The optimum room temperature in living spaces is usually between 20 and 22°C. It should be a bit cooler for sleeping, around 17 to 20°C.
What steps should you consider taking if previous measures you consistently implemented result in you still feeling tired and exhausted, even after a good night’s sleep?
Perhaps the air in the room is too dry, and your sleep at night is disturbed. In addition to the temperature, air humidity is a decisive factor for restful sleep. A healthy humidity range is between a minimum of 40 and a maximum of 60 per cent relative humidity. As the airways do not dry out so quickly within this range, sleep quality improves over the long term.
To reach this crucial temperature and humidity range, the balance between fresh air and heating should be right. There is a rule that revolves around three points: OFTEN – SHORT – INTENSIVE. As already described, what this means in practice is intermittently ventilating several times a day. As the difference between the temperature inside and the temperature outside is more minor in summer than in winter, air exchange takes more time. It is therefore essential to bring fresh air into the room, preferably by means of a brief draft. Especially on very cold days, people tend to ventilate less – too little. This results in increased humidity in the bedroom, which can also promote the formation of mould that is hazardous to health. In winter, it is therefore advisable to ensure that air is rapidly exchanged several times a day, and at least in the morning and the evening.
In addition to hygiene, temperature and humidity, the bedroom furnishings should also be considered. The bed should be in a “quiet” place in the room – if possible, with a north-facing headboard. Having a wall or room divider behind the headboard can be a relevant factor. Electrical devices that are connected to the power supply should never be close to the headboard and should not be switched to the standby function. Disconnecting from the mains is recommended, as this keeps the bedroom free of “electrosmog”. Battery-powered radio alarm clocks should also be mentioned in this context. These only receive signals from time to time, but do not transmit any data reminiscent of work. Computers, ironing boards and cleaning utensils should not be in the bedroom.
Colours influence your mood and well-being, as well as how relaxed your sleep is. It is important to note that your favourite colour is not necessarily the best colour to paint your bedroom. Pastel colours help to create a relaxed atmosphere. Colour accents that promote a feeling of well-being can be used for home accessories such as bedding, carpets or curtains.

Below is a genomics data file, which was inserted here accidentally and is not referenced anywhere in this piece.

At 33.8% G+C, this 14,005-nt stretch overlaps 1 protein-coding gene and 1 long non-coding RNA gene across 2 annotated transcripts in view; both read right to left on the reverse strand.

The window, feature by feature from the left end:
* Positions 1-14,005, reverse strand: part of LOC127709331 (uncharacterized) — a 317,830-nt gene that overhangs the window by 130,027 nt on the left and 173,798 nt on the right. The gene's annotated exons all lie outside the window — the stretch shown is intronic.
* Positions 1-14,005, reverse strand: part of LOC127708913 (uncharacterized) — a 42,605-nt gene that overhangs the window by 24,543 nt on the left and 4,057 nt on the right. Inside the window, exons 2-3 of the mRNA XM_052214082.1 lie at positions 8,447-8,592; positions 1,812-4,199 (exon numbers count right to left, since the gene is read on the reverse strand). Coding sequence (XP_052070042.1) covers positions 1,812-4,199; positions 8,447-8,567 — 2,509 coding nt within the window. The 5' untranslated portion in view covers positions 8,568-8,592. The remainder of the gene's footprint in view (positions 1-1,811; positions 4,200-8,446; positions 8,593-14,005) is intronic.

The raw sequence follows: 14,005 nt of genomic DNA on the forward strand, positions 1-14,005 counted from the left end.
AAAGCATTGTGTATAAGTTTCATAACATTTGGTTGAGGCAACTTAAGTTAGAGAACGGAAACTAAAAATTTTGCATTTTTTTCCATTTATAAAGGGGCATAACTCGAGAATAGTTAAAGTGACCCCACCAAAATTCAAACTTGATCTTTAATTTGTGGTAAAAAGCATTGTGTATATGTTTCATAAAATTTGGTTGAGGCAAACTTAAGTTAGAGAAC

The following colour effects have been noted in the world of colour therapy:
Pink: balanced, positive, optimistic
Blue: calm, content, harmonious
Green: safe, calm, relaxed
Yellow/Orange: happy, warm
Brown: natural, grounded, cosy
Red: spirited, warm, active,
White: neat, clean, light,
Purple: magical, feminine, creative.
It is essential to pay attention to relevant harmonies when dealing with colour combinations. A light coat of paint generally makes rooms appear more spacious. Colour quality is also a relevant issue. Formaldehyde and preservatives can cause allergies or skin irritation.
Houseplants have been proven to improve the room climate and, in the best case scenario, filter pollutants out of the air. For a long time, plants in bedrooms were considered unhealthy due to the fact that they produce oxygen by photosynthesis during the day, and most absorb oxygen and release CO² at night. This view is no longer valid, as the nocturnal oxygen intake and the corresponding CO² release is very minimal. There are even some plant species that produce oxygen at night. These are primarily succulent plants, i.e. those that store water in their roots and leaves, making them particularly easy to care for. The following species can also be placed in the bedroom: the desert lily (Aloe vera), viper’s bowstring hemp (Sansevieria), and needle palm (Yucca).
NASA scientifically examined and confirmed the filtering characteristics of various indoor plants in a wide-ranging study. Wikipedia has a list of all plants that shows which pollutants are filtered out of the air by each species. Examples include the spider plant (Chlorophytum comosum), peace lily (Spathiphyllum), weeping fig (Ficus benjamini), common ivy (Hedera helix), ivy arum (Epipremnum aureum), rubber tree (Ficus elastica) and Madagascar dragon tree (Dracaena reflexa and Dracena marginata).